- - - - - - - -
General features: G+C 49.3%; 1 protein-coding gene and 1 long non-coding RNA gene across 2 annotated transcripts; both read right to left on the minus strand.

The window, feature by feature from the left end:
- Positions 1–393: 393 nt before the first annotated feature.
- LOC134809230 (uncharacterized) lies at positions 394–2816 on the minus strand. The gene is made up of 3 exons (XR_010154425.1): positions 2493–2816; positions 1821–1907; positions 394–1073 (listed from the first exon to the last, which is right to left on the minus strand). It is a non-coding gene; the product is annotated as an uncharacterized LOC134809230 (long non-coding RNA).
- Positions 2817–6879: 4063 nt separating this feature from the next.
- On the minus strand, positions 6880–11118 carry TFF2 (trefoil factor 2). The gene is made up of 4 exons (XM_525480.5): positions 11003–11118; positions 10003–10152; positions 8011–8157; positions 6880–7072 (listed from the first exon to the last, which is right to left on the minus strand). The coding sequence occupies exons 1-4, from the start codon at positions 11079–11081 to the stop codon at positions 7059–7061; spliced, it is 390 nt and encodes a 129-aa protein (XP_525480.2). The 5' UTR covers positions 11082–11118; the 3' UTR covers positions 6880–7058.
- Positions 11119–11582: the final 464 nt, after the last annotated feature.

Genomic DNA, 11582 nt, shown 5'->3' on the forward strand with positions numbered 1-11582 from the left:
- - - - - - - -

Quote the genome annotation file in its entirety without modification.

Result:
General features: G+C 49.3%; 1 protein-coding gene and 1 long non-coding RNA gene across 2 annotated transcripts; both read right to left on the minus strand.

The window, feature by feature from the left end:
- Positions 1–393: 393 nt before the first annotated feature.
- LOC134809230 (uncharacterized) lies at positions 394–2816 on the minus strand. The gene is made up of 3 exons (XR_010154425.1): positions 2493–2816; positions 1821–1907; positions 394–1073 (listed from the first exon to the last, which is right to left on the minus strand). It is a non-coding gene; the product is annotated as an uncharacterized LOC134809230 (long non-coding RNA).
- Positions 2817–6879: 4063 nt separating this feature from the next.
- On the minus strand, positions 6880–11118 carry TFF2 (trefoil factor 2). The gene is made up of 4 exons (XM_525480.5): positions 11003–11118; positions 10003–10152; positions 8011–8157; positions 6880–7072 (listed from the first exon to the last, which is right to left on the minus strand). The coding sequence occupies exons 1-4, from the start codon at positions 11079–11081 to the stop codon at positions 7059–7061; spliced, it is 390 nt and encodes a 129-aa protein (XP_525480.2). The 5' UTR covers positions 11082–11118; the 3' UTR covers positions 6880–7058.
- Positions 11119–11582: the final 464 nt, after the last annotated feature.

Genomic DNA, 11582 nt, shown 5'->3' on the forward strand with positions numbered 1-11582 from the left: